3 Min Read
* Bunds edge lower before Thursday's ECB meeting
* Uncertainty to keep investors sidelined
* Belgium kicks off week's bond auctions
By Kirsten Donovan
LONDON, Sept 3 (Reuters) - German government bonds edged lower on Monday, with investors likely to stay cautious before a European Central Bank meeting at which expectations are high that details of a bond buying plan will be fleshed out.
Whether falls in Spanish and Italian bond yields can be sustained depends on the fine print of the scheme, which is intended to cut borrowing costs.
ECB President Mario Draghi skipped a weekend meeting of global central bankers to try to smooth over a deep rift within the ECB over the proposals.
"It's difficult for the ECB to do anything dramatic on Thursday, but they've got to give the impression they're willing to," said ING rate strategist Padhraic Garvey.
"The market is being more realistic as the days go by...so there shouldn't be too much disappointment."
Deutsche Bank estimates that 180-200 billion euros of ECB purchases are priced into bond markets, seeing little potential for further rallies in shorter-dated Spanish and Italian debt, which is where the central bank is expected to focus its buying.
Instead, it says private sector buying in the five-year area could help those bonds rally and recommends a trade betting on a steepening of the Italian yield curve between the five- and 10-year maturities.
Spanish 10-year yields were 4 basis points lower at 6.87 percent, having retraced around half the falls seen since late July, when the ECB indicated it could take action.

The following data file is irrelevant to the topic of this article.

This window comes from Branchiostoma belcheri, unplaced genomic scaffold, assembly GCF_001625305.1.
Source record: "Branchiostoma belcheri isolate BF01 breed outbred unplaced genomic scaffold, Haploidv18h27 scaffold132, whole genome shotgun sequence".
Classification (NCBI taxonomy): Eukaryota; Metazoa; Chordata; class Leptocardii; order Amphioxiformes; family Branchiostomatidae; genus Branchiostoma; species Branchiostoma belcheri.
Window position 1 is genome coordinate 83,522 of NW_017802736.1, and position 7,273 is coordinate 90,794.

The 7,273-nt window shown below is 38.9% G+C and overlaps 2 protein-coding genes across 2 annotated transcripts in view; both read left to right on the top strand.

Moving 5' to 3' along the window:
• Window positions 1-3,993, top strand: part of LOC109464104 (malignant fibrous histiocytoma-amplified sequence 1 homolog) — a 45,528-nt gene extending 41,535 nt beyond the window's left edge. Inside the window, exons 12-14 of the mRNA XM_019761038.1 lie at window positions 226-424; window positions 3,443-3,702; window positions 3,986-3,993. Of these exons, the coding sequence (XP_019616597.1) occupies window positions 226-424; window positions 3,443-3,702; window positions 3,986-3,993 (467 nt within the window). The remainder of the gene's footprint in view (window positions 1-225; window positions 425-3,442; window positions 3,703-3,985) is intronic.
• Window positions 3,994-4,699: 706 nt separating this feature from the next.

The prospect of ECB intervention is expected to a Spanish bond auction on Thursday - the first test of demand for Spain's bonds since early August. It will sell debt with maturities of up to four years.
Prime Minister Mariano Rajoy said in interviews with European newspapers published over the weekend Spain would consider seeking extra aid but did not see any need for new conditions.
ECB President Mario Draghi said after the bank's last policy meeting in early August it would only consider buying bonds if governments requested aid via the euro zone's bailout funds.
Belgium kicks off a busy week for euro zone bond auctions with the sale of up to 3.2 billion euros of bonds on Monday. Austria, Germany and France also come to market this week .
September Bund futures were 10 ticks lower at 143.93, having retraced around 60 percent of their losses since late July, reflecting the uncertainty heading into the ECB meeting this week.
Trading is likely to remain thin on Monday with U.S. markets closed for the Labor Day holiday.
"We may be a bit more cautious going into Thursday's meeting," a trader said. "I don't think we're going to see many positions being put on."
The release of the U.S. payrolls report due on Friday - with a speech by Fed Chairman Ben Bernanke last week fanning expectations of more monetary stimulus to fuel growth - are also likely to keep investors cautious.